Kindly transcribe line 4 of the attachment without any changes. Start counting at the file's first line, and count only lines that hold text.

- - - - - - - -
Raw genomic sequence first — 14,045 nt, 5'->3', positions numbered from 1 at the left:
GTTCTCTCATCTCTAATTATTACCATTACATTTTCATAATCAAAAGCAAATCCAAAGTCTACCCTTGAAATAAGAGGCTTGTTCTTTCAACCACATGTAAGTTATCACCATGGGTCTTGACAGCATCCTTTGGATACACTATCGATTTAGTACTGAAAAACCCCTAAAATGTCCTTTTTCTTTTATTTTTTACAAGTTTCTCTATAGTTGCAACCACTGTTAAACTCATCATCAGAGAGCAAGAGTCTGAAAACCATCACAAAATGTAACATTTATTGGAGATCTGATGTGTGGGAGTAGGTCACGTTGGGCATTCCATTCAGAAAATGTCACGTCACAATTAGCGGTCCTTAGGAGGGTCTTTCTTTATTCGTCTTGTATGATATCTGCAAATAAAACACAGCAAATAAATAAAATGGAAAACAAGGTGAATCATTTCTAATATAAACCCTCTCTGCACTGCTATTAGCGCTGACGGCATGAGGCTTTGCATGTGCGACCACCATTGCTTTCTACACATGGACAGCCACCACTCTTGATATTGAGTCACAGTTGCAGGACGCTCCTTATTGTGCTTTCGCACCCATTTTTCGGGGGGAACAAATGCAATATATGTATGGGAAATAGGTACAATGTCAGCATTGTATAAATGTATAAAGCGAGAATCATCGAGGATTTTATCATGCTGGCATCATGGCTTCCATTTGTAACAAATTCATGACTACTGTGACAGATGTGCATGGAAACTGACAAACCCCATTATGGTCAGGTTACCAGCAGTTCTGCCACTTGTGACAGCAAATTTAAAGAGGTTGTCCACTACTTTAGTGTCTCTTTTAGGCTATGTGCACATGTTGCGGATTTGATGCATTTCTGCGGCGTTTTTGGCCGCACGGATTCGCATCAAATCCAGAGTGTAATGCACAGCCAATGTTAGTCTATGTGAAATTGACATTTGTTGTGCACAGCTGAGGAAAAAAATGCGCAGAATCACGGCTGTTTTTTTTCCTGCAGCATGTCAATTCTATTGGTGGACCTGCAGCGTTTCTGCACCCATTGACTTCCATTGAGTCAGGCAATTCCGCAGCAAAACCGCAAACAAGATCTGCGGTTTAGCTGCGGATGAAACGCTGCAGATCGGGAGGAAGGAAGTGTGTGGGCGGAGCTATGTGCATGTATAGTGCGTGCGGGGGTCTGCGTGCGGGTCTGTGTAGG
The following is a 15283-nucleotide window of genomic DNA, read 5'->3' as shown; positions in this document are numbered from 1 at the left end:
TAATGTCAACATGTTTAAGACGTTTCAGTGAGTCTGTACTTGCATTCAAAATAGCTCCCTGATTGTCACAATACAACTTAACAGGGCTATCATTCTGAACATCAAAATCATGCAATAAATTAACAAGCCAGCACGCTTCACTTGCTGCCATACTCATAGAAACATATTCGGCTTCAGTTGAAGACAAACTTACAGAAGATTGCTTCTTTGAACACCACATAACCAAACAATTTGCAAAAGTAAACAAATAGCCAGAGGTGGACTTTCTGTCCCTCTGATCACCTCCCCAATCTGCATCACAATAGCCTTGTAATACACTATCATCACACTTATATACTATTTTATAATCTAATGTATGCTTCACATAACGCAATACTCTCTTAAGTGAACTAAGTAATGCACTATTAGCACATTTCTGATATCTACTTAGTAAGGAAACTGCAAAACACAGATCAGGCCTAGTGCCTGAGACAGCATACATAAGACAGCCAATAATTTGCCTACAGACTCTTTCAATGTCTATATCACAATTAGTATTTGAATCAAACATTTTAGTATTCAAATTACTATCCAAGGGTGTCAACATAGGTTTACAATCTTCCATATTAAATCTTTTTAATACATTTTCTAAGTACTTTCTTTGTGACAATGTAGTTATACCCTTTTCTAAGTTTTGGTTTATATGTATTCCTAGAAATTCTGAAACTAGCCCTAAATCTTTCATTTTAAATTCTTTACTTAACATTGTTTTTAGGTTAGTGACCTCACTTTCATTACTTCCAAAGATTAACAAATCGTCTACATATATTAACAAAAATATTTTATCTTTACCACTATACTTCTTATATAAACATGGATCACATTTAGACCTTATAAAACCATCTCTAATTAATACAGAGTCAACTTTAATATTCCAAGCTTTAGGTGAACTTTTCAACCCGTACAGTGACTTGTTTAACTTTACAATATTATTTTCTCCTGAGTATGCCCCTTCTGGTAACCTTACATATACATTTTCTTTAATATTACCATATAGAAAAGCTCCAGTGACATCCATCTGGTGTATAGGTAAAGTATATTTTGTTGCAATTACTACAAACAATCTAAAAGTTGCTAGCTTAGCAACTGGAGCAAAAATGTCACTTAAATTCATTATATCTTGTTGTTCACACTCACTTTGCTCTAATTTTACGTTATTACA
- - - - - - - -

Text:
TAATGTCAACATGTTTAAGACGTTTCAGTGAGTCTGTACTTGCATTCAAAATAGCTCCCTGATTGTCACAATACAACTTAACAGGGCTATCATTCTGAACATCAAAATCATGCAATAAATTAACAAGCCAGCACGCTTCACTTGCTGCCATACTCATAGAAACATATTCGGCTTCAGTTGAAGACAAACTTACAGAAGATTGCTTCTTTGAACACCACATAACCAAACAATTTGCAAAAGTAAACAAATAGCCAGAGGTGGACTTTCTGTCCCTCTGATCACCTCCCCAATCTGCATCACAATAGCCTTGTAATACACTATCATCACACTTATATACTATTTTATAATCTAATGTATGCTTCACATAACGCAATACTCTCTTAAGTGAACTAAGTAATGCACTATTAGCACATTTCTGATATCTACTTAGTAAGGAAACTGCAAAACACAGATCAGGCCTAGTGCCTGAGACAGCATACATAAGACAGCCAATAATTTGCCTACAGACTCTTTCAATGTCTATATCACAATTAGTATTTGAATCAAACATTTTAGTATTCAAATTACTATCCAAGGGTGTCAACATAGGTTTACAATCTTCCATATTAAATCTTTTTAATACATTTTCTAAGTACTTTCTTTGTGACAATGTAGTTATACCCTTTTCTAAGTTTTGGTTTATATGTATTCCTAGAAATTCTGAAACTAGCCCTAAATCTTTCATTTTAAATTCTTTACTTAACATTGTTTTTAGGTTAGTGACCTCACTTTCATTACTTCCAAAGATTAACAAATCGTCTACATATATTAACAAAAATATTTTATCTTTACCACTATACTTCTTATATAAACATGGATCACATTTAGACCTTATAAAACCATCTCTAATTAATACAGAGTCAACTTTAATATTCCAAGCTTTAGGTGAACTTTTCAACCCGTACAGTGACTTGTTTAACTTTACAATATTATTTTCTCCTGAGTATGCCCCTTCTGGTAACCTTACATATACATTTTCTTTAATATTACCATATAGAAAAGCTCCAGTGACATCCATCTGGTGTATAGGTAAAGTATATTTTGTTGCAATTACTACAAACAATCTAAAAGTTGCTAGCTTAGCAACTGGAGCAAAAATGTCACTTAAATTCATTATATCTTGTTGTTCACACTCACTTTGCTCTAATTTTACGTTATTACA